• a coworker who tries to guilt you into doing something wrong (I helped you out that time you were late on a deadline. Now it's your turn. I can't come in on Tuesday so I need you to clock me in and out that day.)
  • customers who try to get their way when they're wrong via threats (Do you know who I am? I will have your job/go over your head if you don't give me what I want.)

Gaslighting Examples in Current Events/Public Opinion

Gaslighting efforts don't all come from people with whom an individual has personal relationships. People and organizations seeking to swap public opinion or incite action often use gaslighting or other unethical behavior to try to manipulate public opinion and actions.

  • yellow journalism or fake news (Overly sensationalized language such as, "Mother nature rampages; destroys life as we know it" when there is just an unusual weather system approaching the area.)
  • a source quotes a small piece of information out of context to misrepresent meaning (He said "economic dip." His policies are going to bankrupt our economy. You're going to lose everything.)
  • someone uses false equivalence to try to vilify someone in an extremely different situation (So-and-so ran for office in 1992. The people have already spoken; they said no. Don't vote for this loser now.)
  • making a false statement and repeating it over and over to convince people it is true (COVID-19 is just like influenza.)
  • drawing a conclusion that is based on false information and presenting it as if it were fact (Anonymous sources say the sky is green. What we have been calling blue all these years must really be green.)

Common Gaslighting Phrases

Gaslighting refers to a pattern of behavior that progresses over time, so it can be difficult to identify unless you're paying close attention to the dynamics of a relationship. Someone who is engaging in gaslighting will regularly make comments that cast doubt on the victim's perception of a situation.

  • If you loved me, you wouldn't ...
  • You're making things up.
  • You're imagining things.
  • You're not remembering correctly.
  • Why would you rewrite history like that?
  • Is this another one of your crazy ideas?
  • Don't be ridiculous.
  • You're making a big deal over nothing.
  • Why are you out to get me?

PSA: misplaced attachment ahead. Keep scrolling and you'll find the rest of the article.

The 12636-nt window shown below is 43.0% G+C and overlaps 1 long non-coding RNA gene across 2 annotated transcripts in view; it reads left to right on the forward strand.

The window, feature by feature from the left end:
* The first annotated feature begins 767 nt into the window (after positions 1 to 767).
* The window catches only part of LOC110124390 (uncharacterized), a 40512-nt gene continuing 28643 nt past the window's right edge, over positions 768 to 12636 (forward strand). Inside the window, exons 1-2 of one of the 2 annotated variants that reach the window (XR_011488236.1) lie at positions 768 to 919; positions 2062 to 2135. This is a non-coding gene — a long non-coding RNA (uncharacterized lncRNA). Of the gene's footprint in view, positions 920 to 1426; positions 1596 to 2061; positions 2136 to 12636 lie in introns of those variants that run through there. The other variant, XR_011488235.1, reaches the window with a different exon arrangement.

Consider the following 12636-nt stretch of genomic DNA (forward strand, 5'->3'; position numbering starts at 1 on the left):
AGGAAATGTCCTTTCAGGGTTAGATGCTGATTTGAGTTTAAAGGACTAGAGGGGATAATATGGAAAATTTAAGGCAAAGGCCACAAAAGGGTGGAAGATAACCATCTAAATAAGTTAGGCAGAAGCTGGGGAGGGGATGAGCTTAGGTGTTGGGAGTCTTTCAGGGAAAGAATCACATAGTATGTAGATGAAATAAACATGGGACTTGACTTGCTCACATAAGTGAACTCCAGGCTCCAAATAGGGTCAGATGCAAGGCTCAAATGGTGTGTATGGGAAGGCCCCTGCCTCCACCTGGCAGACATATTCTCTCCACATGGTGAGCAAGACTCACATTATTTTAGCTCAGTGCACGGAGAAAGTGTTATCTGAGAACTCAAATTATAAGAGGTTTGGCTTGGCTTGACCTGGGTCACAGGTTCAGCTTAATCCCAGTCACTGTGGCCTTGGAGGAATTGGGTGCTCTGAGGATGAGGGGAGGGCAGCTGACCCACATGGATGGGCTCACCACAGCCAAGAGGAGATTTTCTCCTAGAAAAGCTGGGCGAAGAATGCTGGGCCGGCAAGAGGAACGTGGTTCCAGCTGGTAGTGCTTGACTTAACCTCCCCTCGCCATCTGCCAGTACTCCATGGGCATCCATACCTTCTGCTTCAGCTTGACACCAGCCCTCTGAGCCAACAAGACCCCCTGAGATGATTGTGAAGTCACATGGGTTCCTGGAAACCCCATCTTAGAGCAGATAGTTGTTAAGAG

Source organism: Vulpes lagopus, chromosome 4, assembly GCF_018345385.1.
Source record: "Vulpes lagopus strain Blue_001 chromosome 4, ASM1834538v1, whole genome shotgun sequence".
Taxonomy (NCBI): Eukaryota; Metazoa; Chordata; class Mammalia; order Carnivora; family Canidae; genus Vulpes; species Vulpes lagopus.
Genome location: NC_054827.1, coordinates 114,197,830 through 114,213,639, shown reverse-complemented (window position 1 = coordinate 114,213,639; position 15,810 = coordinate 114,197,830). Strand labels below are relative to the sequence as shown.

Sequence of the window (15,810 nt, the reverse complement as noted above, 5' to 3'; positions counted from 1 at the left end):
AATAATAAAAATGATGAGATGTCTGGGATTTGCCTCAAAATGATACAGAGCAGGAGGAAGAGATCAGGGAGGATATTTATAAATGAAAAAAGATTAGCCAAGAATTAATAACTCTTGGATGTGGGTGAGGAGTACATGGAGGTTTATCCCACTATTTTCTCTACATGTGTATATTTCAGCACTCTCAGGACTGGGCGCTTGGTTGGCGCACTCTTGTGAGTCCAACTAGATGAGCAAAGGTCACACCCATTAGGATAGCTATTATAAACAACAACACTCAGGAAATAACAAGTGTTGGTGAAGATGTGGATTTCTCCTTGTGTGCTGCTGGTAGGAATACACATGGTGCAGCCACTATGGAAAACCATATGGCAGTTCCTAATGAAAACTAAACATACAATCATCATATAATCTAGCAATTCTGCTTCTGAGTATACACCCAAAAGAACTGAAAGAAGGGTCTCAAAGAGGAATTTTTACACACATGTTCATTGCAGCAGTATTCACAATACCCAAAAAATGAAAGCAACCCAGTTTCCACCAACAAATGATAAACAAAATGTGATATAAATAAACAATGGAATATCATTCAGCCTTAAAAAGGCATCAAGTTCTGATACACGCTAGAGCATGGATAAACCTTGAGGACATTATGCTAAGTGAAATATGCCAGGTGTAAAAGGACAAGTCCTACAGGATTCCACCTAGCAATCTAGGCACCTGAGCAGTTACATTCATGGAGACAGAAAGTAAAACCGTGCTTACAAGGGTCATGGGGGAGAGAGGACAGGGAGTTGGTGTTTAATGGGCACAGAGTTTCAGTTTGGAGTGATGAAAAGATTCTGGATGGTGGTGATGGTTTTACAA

• Why don't you appreciate the things I do for you?
  • I don't know what you're talking about.
  • I'm pretty sure no one would believe that.
  • Of course it's true; didn't you see it on the news (Twitter, Facebook, etc.)?

These phrases alone don't necessarily mean gaslighting is going on. These kinds of phrases also have to be linked to an attempt to manipulate or deceive. For example, if a person suggests a dangerous adventure and another one responds with "Is this another one of your crazy ideas?" that is not gaslighting. However, if a person asks a spouse who's exhibiting the signs of infidelity if the individual is cheating and that's how the person replies, chances are good that there is some gaslighting going on.


Gaslighting and Narcissism

In psychology, gaslighting is linked to a narcissistic personality. A narcissist is someone who pursues gratification by admiring his or her own attributes. The term comes from Greek mythology, referring to the handsome Narcissus, who spurned many lovers and fell in love with his own reflection. Signs of a narcissistic personality include:

  • frequent lies and exaggerations
  • being reluctant to admit flaws and mistakes
  • extreme aggression when criticized
  • being disrespectful of rules and boundaries
  • manipulating others to achieve one's own goals

As you might expect, narcissism causes deep difficulty in building and maintaining healthy interpersonal relationships. Narcissists are also more likely to engage in other self-destructive behaviors, such as substance abuse, pathological gambling or compulsive shopping. There is no cure for narcissistic personality disorder, but psychotherapy can help the narcissist develop a more realistic sense of self and improve relationships with others.

How to Deal With Gaslighting

People who experience gaslighting often struggle with depression or low self-esteem as the result of the abuse. Speaking with a qualified therapist can people in this situation help address mental health issues and move forward. In addition to that, keeping a journal and confiding in a trusted friend can help victims better see patterns in the abuser's behavior, thus making it easier to trust their own intuition and perception of the truth. Those who have experienced abuse in the form of gaslighting can benefit from setting some personal communication goals to build confidence moving forward.